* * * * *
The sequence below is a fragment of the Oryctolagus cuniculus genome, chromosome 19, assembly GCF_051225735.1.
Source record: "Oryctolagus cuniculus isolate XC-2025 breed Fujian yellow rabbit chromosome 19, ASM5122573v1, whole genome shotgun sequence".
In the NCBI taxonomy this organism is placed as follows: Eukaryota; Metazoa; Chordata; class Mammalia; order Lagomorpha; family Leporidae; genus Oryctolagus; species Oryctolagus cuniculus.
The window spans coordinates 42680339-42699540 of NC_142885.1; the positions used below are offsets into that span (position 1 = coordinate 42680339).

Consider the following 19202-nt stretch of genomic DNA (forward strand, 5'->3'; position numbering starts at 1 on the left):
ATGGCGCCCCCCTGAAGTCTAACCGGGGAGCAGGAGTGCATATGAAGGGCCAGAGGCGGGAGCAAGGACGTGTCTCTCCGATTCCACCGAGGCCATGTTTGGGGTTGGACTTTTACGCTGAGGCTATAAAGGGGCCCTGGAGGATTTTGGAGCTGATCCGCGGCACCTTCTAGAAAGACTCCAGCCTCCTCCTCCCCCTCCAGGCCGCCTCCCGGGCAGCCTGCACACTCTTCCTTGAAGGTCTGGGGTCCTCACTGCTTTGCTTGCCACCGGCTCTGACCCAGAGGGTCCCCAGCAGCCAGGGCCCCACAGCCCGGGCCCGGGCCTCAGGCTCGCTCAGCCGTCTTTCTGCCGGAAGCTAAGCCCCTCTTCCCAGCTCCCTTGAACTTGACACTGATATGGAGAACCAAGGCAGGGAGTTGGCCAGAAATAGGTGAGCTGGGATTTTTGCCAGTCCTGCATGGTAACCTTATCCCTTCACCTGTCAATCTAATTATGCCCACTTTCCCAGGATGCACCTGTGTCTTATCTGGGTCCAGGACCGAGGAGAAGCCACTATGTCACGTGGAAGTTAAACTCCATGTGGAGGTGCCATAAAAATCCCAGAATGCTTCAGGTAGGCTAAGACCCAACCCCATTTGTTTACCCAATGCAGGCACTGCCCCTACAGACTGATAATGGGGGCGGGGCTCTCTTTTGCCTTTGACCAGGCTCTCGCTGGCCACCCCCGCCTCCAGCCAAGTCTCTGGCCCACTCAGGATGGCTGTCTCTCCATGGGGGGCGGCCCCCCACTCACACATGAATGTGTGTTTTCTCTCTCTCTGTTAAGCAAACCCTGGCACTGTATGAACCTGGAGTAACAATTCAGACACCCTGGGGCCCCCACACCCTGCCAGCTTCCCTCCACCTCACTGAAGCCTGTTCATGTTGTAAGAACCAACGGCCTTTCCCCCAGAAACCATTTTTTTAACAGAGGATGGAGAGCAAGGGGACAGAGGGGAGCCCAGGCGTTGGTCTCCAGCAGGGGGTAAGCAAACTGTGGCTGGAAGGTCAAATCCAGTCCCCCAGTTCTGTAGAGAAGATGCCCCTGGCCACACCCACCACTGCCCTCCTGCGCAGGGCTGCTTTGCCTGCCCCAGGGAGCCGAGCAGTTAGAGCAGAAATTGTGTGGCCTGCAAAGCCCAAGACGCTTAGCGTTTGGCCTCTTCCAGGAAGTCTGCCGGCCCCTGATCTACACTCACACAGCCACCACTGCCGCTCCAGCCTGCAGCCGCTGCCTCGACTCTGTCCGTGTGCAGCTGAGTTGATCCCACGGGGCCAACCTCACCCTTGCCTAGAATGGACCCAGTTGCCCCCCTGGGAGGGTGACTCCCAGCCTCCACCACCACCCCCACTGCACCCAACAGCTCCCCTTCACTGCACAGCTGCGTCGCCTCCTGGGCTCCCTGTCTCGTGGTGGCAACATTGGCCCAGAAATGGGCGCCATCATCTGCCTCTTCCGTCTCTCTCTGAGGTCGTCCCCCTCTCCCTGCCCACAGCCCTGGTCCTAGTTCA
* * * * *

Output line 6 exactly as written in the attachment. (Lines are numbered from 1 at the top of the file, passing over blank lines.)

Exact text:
ATGGCGCCCCCCTGAAGTCTAACCGGGGAGCAGGAGTGCATATGAAGGGCCAGAGGCGGGAGCAAGGACGTGTCTCTCCGATTCCACCGAGGCCATGTTTGGGGTTGGACTTTTACGCTGAGGCTATAAAGGGGCCCTGGAGGATTTTGGAGCTGATCCGCGGCACCTTCTAGAAAGACTCCAGCCTCCTCCTCCCCCTCCAGGCCGCCTCCCGGGCAGCCTGCACACTCTTCCTTGAAGGTCTGGGGTCCTCACTGCTTTGCTTGCCACCGGCTCTGACCCAGAGGGTCCCCAGCAGCCAGGGCCCCACAGCCCGGGCCCGGGCCTCAGGCTCGCTCAGCCGTCTTTCTGCCGGAAGCTAAGCCCCTCTTCCCAGCTCCCTTGAACTTGACACTGATATGGAGAACCAAGGCAGGGAGTTGGCCAGAAATAGGTGAGCTGGGATTTTTGCCAGTCCTGCATGGTAACCTTATCCCTTCACCTGTCAATCTAATTATGCCCACTTTCCCAGGATGCACCTGTGTCTTATCTGGGTCCAGGACCGAGGAGAAGCCACTATGTCACGTGGAAGTTAAACTCCATGTGGAGGTGCCATAAAAATCCCAGAATGCTTCAGGTAGGCTAAGACCCAACCCCATTTGTTTACCCAATGCAGGCACTGCCCCTACAGACTGATAATGGGGGCGGGGCTCTCTTTTGCCTTTGACCAGGCTCTCGCTGGCCACCCCCGCCTCCAGCCAAGTCTCTGGCCCACTCAGGATGGCTGTCTCTCCATGGGGGGCGGCCCCCCACTCACACATGAATGTGTGTTTTCTCTCTCTCTGTTAAGCAAACCCTGGCACTGTATGAACCTGGAGTAACAATTCAGACACCCTGGGGCCCCCACACCCTGCCAGCTTCCCTCCACCTCACTGAAGCCTGTTCATGTTGTAAGAACCAACGGCCTTTCCCCCAGAAACCATTTTTTTAACAGAGGATGGAGAGCAAGGGGACAGAGGGGAGCCCAGGCGTTGGTCTCCAGCAGGGGGTAAGCAAACTGTGGCTGGAAGGTCAAATCCAGTCCCCCAGTTCTGTAGAGAAGATGCCCCTGGCCACACCCACCACTGCCCTCCTGCGCAGGGCTGCTTTGCCTGCCCCAGGGAGCCGAGCAGTTAGAGCAGAAATTGTGTGGCCTGCAAAGCCCAAGACGCTTAGCGTTTGGCCTCTTCCAGGAAGTCTGCCGGCCCCTGATCTACACTCACACAGCCACCACTGCCGCTCCAGCCTGCAGCCGCTGCCTCGACTCTGTCCGTGTGCAGCTGAGTTGATCCCACGGGGCCAACCTCACCCTTGCCTAGAATGGACCCAGTTGCCCCCCTGGGAGGGTGACTCCCAGCCTCCACCACCACCCCCACTGCACCCAACAGCTCCCCTTCACTGCACAGCTGCGTCGCCTCCTGGGCTCCCTGTCTCGTGGTGGCAACATTGGCCCAGAAATGGGCGCCATCATCTGCCTCTTCCGTCTCTCTCTGAGGTCGTCCCCCTCTCCCTGCCCACAGCCCTGGTCCTAGTTCA